I didn’t plan to trade one uniform for another when I got medically retired from the Air Force, but that’s what happened. I ended up as a mall security officer at Fernglen Galleria, not too far from where my Grandpa Atherton lives in Vernonville, Virginia. Supposedly, I’m there to keep an eye on him (my mom says) but I think my parents really wanted me in Vernonville so he could keep an eye on me.

Anyway, my day frequently starts with having to dispose of some partially dismembered rodent that my cat Fubar has caught overnight. I hope my trash collector doesn’t think I’m into weird rituals requiring animal sacrifice. I’ve always been an early bird, even before I enlisted in the military right after high school, so I like the early shift at the mall. I’m there by 0645 most days, ready for a turn-over briefing from the night guard, usually Edgar Ambrose, which consists of “Zip. It’s all yours, EJ.”

I like patrolling the halls on my Segway, although I’d rather walk. My knee, injured by an IED in Afghanistan and the reason for my getting kicked out of the military, won’t stand it, though. I’ve got pretty decent range of motion, and it doesn’t hurt too much anymore, but it gives out at odd moments, especially if I’m tired. In the couple hours before the mall opens, I like the quiet of the marble halls, the splash of the fountain with no toddlers trying to fall into it, the scents of stale cookies and French fries from the food court.

Once the merchants start trickling in, I stop by to chat with them and find out what’s going on. The foundation of good policing, Master Sergeant Skrynecki always told me, is knowing your patch. Well, Fernglen is my patch now and I like chatting with the owners and clerks as they come to work. My friend Kyra, who’s running Merlin’s Cave for her aunt for a year, is usually one of the last to arrive; she’s not what you’d call a morning person. If I get a break mid-morning, I stop by to chat with her and catch up on her roller derby bout from the night before or her dating life which is, believe me, a lot more exciting than mine. Watching grass grow is more exciting than my dating life.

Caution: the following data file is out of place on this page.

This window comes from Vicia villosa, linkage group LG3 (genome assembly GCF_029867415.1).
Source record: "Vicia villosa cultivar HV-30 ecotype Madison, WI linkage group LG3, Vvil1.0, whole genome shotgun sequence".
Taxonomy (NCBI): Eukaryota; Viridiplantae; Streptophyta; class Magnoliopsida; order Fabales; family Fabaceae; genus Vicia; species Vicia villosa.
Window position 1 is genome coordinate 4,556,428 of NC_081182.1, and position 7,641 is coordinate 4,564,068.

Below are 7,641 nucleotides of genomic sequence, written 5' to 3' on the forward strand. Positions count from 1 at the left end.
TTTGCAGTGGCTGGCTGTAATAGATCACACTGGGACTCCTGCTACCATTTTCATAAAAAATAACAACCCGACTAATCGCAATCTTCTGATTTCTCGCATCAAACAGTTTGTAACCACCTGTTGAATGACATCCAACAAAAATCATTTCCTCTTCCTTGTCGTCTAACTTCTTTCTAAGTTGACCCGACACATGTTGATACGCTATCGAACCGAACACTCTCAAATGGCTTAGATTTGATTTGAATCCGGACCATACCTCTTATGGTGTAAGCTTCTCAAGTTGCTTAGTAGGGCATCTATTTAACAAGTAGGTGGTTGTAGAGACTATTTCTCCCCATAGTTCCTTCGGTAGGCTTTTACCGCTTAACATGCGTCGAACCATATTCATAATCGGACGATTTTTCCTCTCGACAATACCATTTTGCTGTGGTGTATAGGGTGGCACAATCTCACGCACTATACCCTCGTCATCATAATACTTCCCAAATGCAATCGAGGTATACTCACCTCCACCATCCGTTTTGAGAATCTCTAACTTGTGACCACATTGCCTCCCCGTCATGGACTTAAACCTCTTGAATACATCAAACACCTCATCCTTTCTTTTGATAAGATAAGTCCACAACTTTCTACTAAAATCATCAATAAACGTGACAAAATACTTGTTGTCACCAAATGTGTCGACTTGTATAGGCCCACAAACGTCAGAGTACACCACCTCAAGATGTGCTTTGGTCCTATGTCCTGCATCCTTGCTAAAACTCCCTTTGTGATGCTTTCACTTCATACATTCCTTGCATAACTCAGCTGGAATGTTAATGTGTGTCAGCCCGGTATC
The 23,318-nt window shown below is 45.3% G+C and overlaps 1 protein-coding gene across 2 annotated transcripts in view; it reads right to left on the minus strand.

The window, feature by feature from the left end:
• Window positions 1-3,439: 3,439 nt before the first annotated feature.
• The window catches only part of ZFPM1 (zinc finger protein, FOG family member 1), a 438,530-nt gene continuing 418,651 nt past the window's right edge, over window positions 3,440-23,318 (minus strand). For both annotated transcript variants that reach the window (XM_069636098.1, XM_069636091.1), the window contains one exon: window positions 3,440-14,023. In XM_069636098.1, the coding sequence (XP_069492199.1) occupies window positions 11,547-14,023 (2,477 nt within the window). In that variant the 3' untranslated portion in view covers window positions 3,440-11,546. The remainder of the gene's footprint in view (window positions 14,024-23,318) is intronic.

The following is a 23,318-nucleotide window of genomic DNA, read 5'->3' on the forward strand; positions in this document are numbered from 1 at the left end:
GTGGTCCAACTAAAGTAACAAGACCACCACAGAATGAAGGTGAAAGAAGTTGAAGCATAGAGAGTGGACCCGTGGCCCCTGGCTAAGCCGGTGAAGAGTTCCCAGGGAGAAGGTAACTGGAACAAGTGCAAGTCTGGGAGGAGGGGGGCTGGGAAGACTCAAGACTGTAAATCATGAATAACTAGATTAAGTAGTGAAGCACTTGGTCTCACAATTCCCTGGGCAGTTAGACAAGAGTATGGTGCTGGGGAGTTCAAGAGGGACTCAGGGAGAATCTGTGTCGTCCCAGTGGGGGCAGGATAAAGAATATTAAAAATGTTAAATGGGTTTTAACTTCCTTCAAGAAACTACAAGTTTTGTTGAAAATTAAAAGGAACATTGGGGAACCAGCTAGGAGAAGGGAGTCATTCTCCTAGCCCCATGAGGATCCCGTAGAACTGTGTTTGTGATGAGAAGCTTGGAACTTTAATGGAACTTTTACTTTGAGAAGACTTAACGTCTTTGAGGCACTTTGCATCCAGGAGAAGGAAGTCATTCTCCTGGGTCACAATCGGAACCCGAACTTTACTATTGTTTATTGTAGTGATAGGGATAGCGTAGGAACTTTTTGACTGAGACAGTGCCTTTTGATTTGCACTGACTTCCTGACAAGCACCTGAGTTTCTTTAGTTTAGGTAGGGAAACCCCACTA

The merchants roll up their security grilles at ten, and the shoppers arrive. Things are lively from then until I got off-shift at three. Some days I’m handing shoplifters over to the cops, and other days I’m helping someone find their car, keeping teens from skate-boarding on the escalators, or reuniting lost kids with their parents. Frequently, I have to keep my Grandpa Atherton, a retired CIA agent, from using his Internet-bought gadgets to listen in on customer conversations or spy on merchants. He’s a pistol, as my mom says. My co-worker, Joel, hero-worships me a bit and I’m doing what I can to get him up to speed.

I might stop by the food court on my way out to see what the new owner of Legendary Lola Cookies, the mysterious Jay Callahan, is up to. He’s no more a cookie baker than I am a shoe designer. I’ve got my eye on him (which is no hardship because there’s no denying he’s hot). After leaving the mall, I usually stop by the YMCA for a long swim before heading home to Fubar. I already mentioned that I have no romantic life, right?

Of course, things get a bit more lively the day someone liberates all the reptiles from the Herpetology Hut and a murderer poses a dead body in a boutique window.
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You can read more about E.J. in Die Buying, the first book in the new “Mall Cop” mystery series.

The life and times of E.J. Ferris is written by Laura DiSilverio who spent twenty years as an Air Force intelligence officer–serving as a squadron commander in England, English teacher at the Air Force Academy, budgeteer at the National Reconnaissance Officer, POW/MIA researcher in Bangkok, and in other positions–before retiring to write and parent full-time. She lives in Colorado with her hubby, tween-aged daughters (who are teaching her a lot about patience), and Wire-haired Pointing Griffon. She also writes the Charlie Swift/Gigi Goldman humorous private investigator series (SWIFT JUSTICE, St. Martin’s Minotaur, Oct 2010).

Visit Laura at www.lauradisilverio.com.

Books are available at retail and online booksellers.

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